Are any tests required?

  • If a person has restless legs, it’s important to consider any underlying causes.
  • Blood tests may be required to check for iron deficiency (full blood count and iron studies), kidney disease (renal function test), and possibly liver function test, thyroid function test, glucose, Vitamin B12, calcium levels and inflammatory markers.
  • If neuropathy (nerve damage) is suspected, it may be worth consulting a neurologist, who may request further blood tests, Nerve Conduction Studies and scans.

What is the treatment for Restless Legs Syndrome?

Treatment for restless legs syndrome may include lifestyle changes as well as medications:

Non medication treatments:

  • In mild cases, lifestyle changes may help- good sleep hygiene, reduction of caffeine and alcohol intake, quit smoking, increase exercise, stretching, massage and relaxation techniques.
  • If you’re taking any regular medications, you should check the label to see if Restless Legs Syndrome could be a side effect.
  • If iron levels are low, supplements should be taken- it’s advised to aim for a ferritin (iron store) level above 50 ng/Ml


  • Medication may be considered if symptoms are having a significant negative impact on day to day activities, quality of life and sleep.
  • Recent research shows that many of the medications previously used to treat Restless Legs Syndrome have the potential to cause worsening of symptoms over time- including antihistamines, anti-nausea drugs, dopamine agonists, antidepressants, beta blockers, antiepileptics and lithium.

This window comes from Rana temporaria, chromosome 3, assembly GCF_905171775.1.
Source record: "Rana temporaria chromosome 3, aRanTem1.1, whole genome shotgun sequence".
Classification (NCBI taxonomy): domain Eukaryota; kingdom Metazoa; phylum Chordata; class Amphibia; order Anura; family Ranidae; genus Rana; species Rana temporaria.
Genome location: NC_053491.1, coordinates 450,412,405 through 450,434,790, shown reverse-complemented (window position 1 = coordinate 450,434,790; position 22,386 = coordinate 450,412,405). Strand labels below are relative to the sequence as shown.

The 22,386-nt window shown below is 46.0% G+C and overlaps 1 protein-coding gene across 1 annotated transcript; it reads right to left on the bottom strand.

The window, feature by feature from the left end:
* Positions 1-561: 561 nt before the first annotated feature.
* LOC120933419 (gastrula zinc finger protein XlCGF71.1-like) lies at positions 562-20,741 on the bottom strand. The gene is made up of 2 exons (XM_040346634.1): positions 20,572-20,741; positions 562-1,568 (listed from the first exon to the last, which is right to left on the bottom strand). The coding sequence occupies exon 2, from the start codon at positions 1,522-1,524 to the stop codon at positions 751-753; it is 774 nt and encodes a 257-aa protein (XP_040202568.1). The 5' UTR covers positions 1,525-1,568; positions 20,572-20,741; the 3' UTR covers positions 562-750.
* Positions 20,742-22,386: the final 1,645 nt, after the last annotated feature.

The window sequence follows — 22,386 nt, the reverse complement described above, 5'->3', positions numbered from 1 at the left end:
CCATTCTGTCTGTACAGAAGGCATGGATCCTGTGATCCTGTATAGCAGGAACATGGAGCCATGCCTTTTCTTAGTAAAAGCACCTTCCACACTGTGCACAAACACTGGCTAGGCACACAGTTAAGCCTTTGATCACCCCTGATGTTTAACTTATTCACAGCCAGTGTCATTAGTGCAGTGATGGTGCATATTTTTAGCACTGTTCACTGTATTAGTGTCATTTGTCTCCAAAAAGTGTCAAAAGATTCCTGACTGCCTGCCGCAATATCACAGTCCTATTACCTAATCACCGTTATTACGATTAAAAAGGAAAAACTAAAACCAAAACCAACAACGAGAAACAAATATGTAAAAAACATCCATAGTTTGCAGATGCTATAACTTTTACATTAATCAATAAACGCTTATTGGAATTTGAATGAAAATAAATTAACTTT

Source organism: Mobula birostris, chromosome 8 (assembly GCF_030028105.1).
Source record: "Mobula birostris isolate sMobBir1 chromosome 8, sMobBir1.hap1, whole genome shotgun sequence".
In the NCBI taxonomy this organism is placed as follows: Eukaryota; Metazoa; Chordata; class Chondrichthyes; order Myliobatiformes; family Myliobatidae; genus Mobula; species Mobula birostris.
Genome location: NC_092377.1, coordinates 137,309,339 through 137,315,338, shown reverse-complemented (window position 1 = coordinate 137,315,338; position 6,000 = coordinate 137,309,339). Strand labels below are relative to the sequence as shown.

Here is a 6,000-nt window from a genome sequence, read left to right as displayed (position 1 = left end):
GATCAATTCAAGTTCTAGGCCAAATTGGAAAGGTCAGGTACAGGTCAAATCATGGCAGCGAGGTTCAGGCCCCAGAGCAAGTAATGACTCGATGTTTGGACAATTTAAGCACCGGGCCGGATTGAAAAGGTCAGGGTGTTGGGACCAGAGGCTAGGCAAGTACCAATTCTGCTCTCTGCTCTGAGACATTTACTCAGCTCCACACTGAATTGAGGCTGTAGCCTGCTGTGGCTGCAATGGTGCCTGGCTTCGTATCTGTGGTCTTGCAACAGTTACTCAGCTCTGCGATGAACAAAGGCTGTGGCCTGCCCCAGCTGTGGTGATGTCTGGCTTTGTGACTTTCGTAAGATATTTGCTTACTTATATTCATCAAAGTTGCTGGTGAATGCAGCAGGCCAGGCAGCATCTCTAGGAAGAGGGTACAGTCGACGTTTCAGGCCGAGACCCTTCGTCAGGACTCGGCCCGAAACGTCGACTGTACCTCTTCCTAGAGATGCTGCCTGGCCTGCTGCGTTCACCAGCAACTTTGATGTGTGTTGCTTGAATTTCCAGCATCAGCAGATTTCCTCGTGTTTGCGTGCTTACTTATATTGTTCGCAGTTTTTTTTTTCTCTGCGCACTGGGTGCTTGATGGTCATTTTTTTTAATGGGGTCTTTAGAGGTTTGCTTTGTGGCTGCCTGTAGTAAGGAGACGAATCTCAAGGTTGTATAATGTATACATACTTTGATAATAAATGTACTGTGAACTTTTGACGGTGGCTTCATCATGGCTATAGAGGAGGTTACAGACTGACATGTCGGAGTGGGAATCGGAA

• Dopamine agonists (such as Pramipexole and Ropinirole) and Gabapentinoids (Gabapentin and Pregabalin) can help the sensory symptoms such as pins & needles. The Dopamine Agonists are more helpful for the periodic leg movements, while Gabapentin and Pregabalin may improve sleep.
  • However, long-term studies show that if taken for 5 to 10 years, Dopamine Agonists may stop working, and symptoms may actually get worse.
  • Current recommendations are to start with a Gabapentinoid (Gabapentin or Pregabalin) while Dopamine Agonists should be avoided unless absolutely necessary, and then if needed to use the lowest effective dose for the shortest possible time.

What is the prognosis?

  • Unfortunately, Restless Legs Syndrome is often a lifelong condition- though it may come and go over time
  • Lifestyle changes and medications often help
  • Symptoms may worsen over time- more so in people with an underlying cause.

If you require more information about Restless Legs, or wish to know more about treatment options for Restless Legs Syndrome, check out the Brain Foundation website , or speak to your GP.

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About the Author:

Aifric Boylan
Dr Aifric Boylan is an experienced GP based in Melbourne. She completed medical school at Trinity College Dublin, Ireland, and undertook specialist training as a General Practitioner. She has 10 years experience working in General Practice and currently works as a full time family doctor in Melbourne, with a special interest in women’s health and paediatrics. She is a medical writer, covering common health issues in General Practice, as well as publications and opinion pieces in the medical press.